Lori: Every character, no matter how minor, has a story they’re telling. Whether or not the game reveals it, I write these characters knowing where they’re coming from.
Corey: I actually wanted to get into something with that. You think about fantasy, and the heroes are the fighters and mages and so on. But starting with our definition, that the hero is someone who goes out of his way, one of the big heroes you meet in the first game is the Centaur Farmer. When you get his backstory, you find that he’s the only one who stood up against the brigands invading the town, and he took his rake and his hoe and he fought them off and got seriously injured. The brigand leader then stopped that and took him to the local healer, so that showed a sympathetic side to her, but also important was the fact that this ordinary guy was a hero.
This ties into something that happened during our current Hero-U Kickstarter. One of our biggest backers is a huge fan, to the extent that he bought a piece of land and has been terraforming it to be Erana’s Peace – he wants to make it that magical garden. He was livid when he found that we’d added a garden to Hero-U as a stretch goal – he said it was essential. We thought it was a minor little thing, but we started to think about it, and thought that we were likely one of the few heroic fantasies where there are these quiet places. The idea that you go there and you’re safe… in Quest for Glory, we have this character Erana who was a powerful mage, but instead of using her power to rain down fire on her enemies, she used it to make these places of peace and safety. It’s again that idea of quiet heroism – to create something rather than simply destroy enemies.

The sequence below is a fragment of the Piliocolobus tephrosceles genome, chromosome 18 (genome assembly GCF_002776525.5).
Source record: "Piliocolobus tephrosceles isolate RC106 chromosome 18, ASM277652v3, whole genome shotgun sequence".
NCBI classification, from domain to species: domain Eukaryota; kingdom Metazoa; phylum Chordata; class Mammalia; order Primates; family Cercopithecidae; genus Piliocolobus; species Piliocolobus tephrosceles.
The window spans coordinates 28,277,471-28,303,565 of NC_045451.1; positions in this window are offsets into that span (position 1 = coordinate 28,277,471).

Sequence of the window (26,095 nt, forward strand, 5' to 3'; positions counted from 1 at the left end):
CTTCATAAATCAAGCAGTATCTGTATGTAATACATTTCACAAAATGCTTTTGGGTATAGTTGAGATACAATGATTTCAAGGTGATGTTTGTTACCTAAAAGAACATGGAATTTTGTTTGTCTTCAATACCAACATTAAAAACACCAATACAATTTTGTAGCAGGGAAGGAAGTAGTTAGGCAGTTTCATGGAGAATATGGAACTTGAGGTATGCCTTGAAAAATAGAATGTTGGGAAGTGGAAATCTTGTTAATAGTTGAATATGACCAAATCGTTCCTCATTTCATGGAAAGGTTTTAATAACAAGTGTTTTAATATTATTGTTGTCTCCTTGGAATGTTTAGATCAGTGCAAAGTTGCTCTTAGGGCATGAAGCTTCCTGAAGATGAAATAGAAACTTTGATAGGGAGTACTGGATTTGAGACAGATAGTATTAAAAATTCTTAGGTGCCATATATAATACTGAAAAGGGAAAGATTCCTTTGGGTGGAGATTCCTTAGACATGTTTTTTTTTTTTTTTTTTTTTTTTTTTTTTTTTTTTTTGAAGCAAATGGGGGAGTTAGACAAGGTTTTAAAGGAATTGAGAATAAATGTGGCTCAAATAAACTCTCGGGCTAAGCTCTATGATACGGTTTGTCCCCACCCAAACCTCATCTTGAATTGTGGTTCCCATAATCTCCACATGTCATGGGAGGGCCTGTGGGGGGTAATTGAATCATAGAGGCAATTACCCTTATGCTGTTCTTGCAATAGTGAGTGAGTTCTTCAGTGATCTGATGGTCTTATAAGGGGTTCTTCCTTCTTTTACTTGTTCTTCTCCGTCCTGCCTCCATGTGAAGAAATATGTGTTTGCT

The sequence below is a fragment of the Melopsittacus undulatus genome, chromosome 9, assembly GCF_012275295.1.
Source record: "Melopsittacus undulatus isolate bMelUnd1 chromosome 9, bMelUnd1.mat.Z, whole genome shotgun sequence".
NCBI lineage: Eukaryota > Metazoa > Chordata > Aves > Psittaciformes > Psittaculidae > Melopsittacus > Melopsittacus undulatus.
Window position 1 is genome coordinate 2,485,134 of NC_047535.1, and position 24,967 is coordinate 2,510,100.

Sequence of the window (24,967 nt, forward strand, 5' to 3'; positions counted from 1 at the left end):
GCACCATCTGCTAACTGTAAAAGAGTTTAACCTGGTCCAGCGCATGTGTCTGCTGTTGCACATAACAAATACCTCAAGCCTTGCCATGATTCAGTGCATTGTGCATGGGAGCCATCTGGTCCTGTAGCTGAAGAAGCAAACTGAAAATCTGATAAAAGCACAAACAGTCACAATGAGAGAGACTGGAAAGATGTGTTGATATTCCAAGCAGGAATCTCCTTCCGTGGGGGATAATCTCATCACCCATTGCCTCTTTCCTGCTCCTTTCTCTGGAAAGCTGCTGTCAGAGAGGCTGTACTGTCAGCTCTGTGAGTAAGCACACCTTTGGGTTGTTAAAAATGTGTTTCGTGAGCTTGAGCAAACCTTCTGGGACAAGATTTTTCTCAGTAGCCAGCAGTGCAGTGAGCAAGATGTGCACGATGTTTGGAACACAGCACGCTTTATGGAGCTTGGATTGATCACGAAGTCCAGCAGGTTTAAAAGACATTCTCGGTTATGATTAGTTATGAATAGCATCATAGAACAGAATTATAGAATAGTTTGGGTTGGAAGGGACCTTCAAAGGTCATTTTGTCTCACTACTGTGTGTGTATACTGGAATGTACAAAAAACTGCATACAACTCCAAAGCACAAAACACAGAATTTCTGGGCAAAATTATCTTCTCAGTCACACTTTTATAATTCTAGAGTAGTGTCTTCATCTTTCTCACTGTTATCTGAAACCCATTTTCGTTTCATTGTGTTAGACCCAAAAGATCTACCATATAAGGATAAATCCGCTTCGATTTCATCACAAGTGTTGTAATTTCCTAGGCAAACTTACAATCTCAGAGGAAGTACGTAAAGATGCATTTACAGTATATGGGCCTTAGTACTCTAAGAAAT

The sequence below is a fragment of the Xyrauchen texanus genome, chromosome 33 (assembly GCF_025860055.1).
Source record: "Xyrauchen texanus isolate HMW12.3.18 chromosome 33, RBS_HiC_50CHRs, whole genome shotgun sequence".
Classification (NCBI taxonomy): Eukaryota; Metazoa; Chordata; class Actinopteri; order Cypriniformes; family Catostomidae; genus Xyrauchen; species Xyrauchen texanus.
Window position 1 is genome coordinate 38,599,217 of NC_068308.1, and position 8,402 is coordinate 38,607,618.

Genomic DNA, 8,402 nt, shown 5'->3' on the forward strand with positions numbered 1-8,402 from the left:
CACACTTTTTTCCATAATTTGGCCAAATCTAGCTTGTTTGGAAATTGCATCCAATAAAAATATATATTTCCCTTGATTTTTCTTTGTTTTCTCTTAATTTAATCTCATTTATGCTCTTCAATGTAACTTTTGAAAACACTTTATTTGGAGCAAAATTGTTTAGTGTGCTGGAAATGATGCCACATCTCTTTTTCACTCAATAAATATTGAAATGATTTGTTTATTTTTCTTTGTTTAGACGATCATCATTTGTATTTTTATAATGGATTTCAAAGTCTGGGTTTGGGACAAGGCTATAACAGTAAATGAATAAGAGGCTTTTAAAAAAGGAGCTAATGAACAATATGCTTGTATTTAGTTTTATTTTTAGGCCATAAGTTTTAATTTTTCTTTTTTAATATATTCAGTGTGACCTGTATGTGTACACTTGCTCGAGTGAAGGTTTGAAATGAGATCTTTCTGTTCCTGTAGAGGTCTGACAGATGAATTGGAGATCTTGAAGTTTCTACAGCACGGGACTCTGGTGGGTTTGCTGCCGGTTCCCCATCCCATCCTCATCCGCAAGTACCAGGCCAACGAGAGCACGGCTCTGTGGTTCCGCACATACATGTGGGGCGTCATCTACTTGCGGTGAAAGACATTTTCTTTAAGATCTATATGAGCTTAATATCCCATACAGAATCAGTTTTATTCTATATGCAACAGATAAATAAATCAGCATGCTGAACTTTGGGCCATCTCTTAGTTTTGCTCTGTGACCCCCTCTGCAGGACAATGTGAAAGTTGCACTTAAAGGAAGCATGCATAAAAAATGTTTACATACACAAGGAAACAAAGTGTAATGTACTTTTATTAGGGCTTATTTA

RPS: When it comes to the classes though, the Thief does rather stand out as a problem…
Lori: That’s what makes the Thief/Rogue an interesting character. He’s walking the tightrope, and the basic premise of our new game is the choice of how far to cross the line into being a villain rather than a hero. Which side does he want to be on?
Corey: We had an interesting situation when starting the series. Our original project leader just resigned. He was a very religious person and he said he would not work on a game where you could be a thief.